Alum's cancer battle leads to "Lacee's Law," expanding screening coverage

Alum's cancer battle leads to "Lacee's Law," expanding screening coverage

Posted on Friday, September 11, 2020

Lacee Landrum and her family pause outside the state capitol on the day 'her' bill was signed into law.

For teacher Lacee Landrum ’13, April 2019 started a journey that would change her life—and the lives of women across the state of Georgia.

It was nine months after the birth of her son that Lacee, then 29, found a lump on her breast. Having a family history of breast cancer, she went to a doctor but said her concerns were rebuffed because of her age. When she found a second lump two months later, she went to another doctor who diagnosed her with triple-negative, stage 3 breast cancer. She would receive chemotherapy and radiation treatments and undergo a double mastectomy.

It was devastating news, and one of the people who would reach out to her during this difficult time was Trey Kelley, a friend since their childhood in Cedartown, Georgia, who is now a state representative. After asking what he could do to help, Lacee shared her frustration of not being taken seriously by her first doctor due to her age and said she felt younger women should have insurance coverage for breast cancer screenings.

Lacee and Rep. Kelley in the governor's office

Rep. Kelley went to work and spoke with her oncologist and nurse to gather information and their opinions—agreeing that the age limit should come down. Lacee and Rep. Kelley collaborated closely during the drafting of House Bill 1125, and he subsequently kept her in the loop as it made its way through revisions and onto the House floor.

Lacee and her family were present March 12 when the House, in its last session before recess, voted to send the bill to the Senate for approval. They couldn’t attend the Senate vote on June 29 because of COVID restrictions, but the bill passed and Lacee got to be involved in the most important step: She, her mother and fiancé stood by in the state Capitol on Aug. 5 and watched Gov. Brian Kemp sign HB1125 into law—“Lacee’s Law,” in fact.

“That was just amazing,” she said of the experience. “You always go on that field trip to the Capitol as a kid and you think that’s cool, but actually getting to stand in the governor’s office with him and talk to him, that was amazing.”

Exactly a month before she watched Gov. Kemp sign the law, she celebrated another milestone: She is cancer free. She is undergoing regular immunotherapy through the rest of the year to ensure her recovery and will have reconstructive surgery from her mastectomy.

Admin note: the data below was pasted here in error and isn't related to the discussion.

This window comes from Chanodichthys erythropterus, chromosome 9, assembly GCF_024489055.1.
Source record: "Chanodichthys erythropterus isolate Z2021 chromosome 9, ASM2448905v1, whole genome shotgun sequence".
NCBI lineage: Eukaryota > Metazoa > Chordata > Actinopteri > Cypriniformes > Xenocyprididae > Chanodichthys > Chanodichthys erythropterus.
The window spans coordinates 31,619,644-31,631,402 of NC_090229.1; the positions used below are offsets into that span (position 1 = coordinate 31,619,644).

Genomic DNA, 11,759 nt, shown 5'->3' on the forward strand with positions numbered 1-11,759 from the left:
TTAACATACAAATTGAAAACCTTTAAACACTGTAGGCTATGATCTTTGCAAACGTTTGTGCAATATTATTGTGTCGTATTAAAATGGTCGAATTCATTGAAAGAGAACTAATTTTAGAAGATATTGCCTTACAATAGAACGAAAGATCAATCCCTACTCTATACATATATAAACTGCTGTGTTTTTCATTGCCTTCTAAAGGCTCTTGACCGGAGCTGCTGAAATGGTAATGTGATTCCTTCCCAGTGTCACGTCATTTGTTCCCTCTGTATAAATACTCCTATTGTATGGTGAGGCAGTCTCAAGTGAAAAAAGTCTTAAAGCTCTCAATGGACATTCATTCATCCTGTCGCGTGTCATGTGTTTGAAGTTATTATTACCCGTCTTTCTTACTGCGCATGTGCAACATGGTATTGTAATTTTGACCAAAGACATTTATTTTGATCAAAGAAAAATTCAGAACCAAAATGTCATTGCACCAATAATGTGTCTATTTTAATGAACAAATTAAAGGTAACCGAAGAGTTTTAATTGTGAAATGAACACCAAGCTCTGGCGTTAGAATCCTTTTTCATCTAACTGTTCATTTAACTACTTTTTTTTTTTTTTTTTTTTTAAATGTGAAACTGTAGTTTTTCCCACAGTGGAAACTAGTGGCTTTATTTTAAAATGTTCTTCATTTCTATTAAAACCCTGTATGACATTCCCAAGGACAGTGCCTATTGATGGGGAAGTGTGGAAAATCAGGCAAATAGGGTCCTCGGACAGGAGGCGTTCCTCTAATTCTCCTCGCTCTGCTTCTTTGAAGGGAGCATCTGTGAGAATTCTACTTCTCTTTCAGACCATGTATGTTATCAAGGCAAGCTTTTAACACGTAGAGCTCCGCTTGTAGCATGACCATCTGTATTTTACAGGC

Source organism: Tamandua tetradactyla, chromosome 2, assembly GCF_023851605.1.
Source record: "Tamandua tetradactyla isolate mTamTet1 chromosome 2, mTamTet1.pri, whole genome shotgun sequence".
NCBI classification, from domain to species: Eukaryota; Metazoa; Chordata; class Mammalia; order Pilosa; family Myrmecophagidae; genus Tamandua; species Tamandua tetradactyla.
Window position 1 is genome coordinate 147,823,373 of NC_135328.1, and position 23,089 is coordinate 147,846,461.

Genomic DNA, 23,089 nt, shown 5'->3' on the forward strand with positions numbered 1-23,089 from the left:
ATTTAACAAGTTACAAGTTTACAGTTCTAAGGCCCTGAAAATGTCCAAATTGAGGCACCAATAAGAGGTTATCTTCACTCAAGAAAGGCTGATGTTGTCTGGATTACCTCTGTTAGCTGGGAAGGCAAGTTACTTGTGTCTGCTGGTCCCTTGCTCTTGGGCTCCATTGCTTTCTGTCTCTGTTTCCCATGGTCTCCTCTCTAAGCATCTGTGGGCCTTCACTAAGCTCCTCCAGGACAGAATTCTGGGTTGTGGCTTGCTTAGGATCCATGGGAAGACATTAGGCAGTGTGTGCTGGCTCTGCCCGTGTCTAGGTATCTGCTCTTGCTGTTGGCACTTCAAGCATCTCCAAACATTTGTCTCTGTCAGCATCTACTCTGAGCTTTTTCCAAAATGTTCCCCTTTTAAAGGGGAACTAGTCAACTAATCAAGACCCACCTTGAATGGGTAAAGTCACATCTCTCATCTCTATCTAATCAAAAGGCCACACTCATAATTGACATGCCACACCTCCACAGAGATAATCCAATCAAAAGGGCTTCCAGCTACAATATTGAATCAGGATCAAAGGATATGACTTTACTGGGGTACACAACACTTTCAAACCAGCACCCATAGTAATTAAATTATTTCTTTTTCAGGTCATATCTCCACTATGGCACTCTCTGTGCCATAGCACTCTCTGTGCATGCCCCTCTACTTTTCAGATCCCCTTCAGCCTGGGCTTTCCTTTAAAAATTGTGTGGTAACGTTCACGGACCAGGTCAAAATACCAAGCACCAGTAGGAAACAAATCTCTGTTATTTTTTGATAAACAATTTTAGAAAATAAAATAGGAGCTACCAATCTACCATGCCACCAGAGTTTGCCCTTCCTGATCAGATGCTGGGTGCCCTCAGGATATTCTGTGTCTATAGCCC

Georgia Governor Brian Kemp pauses with Lacee and her family after signing the bill into law

Effective Jan. 1, the law implements new provisions for those on state health insurance plans that provide for breast cancer screenings to anyone considered to have high risk, such as those with a family history. Previously, only those 35 and older were covered. Lacee hopes in the future that the state will consider expanding the requirement to private insurers, but it is already making an impact. She has a family friend recently diagnosed with cancer whose daughter can be screened when the law takes effect.

“Knowing it’s already helping women across the state, it’s just—I don’t even know how to describe it. ... It’s just a great feeling because I know that early detection is key to saving lives. So, the more that we can detect sooner, the better outcome we have for our women and men across the state.”

Campus notes

A dashboard that shows active COVID-19 cases is now included on the college’s coronavirus website. It will be updated every Friday.

Dr. Don Livingston

Dr. Don Livingston, Professor of Education, has been elected to serve the Georgia Association of Teacher Educators as its President-Elect for 2020-2021. Dr. Livingston previously led the Georgia Association of Colleges of Teacher Education as president as well as organized advocacy efforts as chair of its legislative committee. He also served the 23-member Georgia Association of Independent Colleges of Education as president for two separate terms.

Political Science Professor John A. Tures was a guest on Wisconsin Public Radio on August 31, talking about the political party conventions and the unfair allotment of delegates to states in both.

Sorority recruitment continues this weekend through Sunday.

Student Engagement first-month activities continue:

Virtual Clubs & Organizations Fair – today (Friday), 10 a.m. to noon (CE credit)
Grocery Bingo - Friday, Sept. 18, at 8 .m.
Bob Ross Paint Night – Saturday, Sept. 26, at 2 p.m.


Morgan McDonald returning a volley on the tennis court

Former student-athletes who are making a difference in the health-care profession during the COVID-19 pandemic are spotlighted in the “From the Front Lines” series on the Panther website and social media. Recently featured was former dual-sport athlete Morgan McDonald ’16, who works as a registered nurse at Children’s Healthcare of Atlanta.

Despite the postponement of fall sports until the spring of 2021, LC teams are beginning practices. Men’s and women’s soccer start Monday, Sept. 14, with volleyball beginning in October. Football has not yet set a date for its first practice. 

Video of the week

Panther Soccer player Sydney Dailey explains that wearing a mask is a sign of respect. #ProtectaPanther

 In the headlines

OUR VIEW: Hopeful for honoring of Horace King – LaGrange Daily News, Sept. 4, 2020

6 active cases of COVID-19 at LaGrange College – LaGrange Daily News, Sept. 4, 2020

Category: College

Keywords: alumni cancer law Georgia

Press Contact

Debby Baker

Last updated: 09/11/2020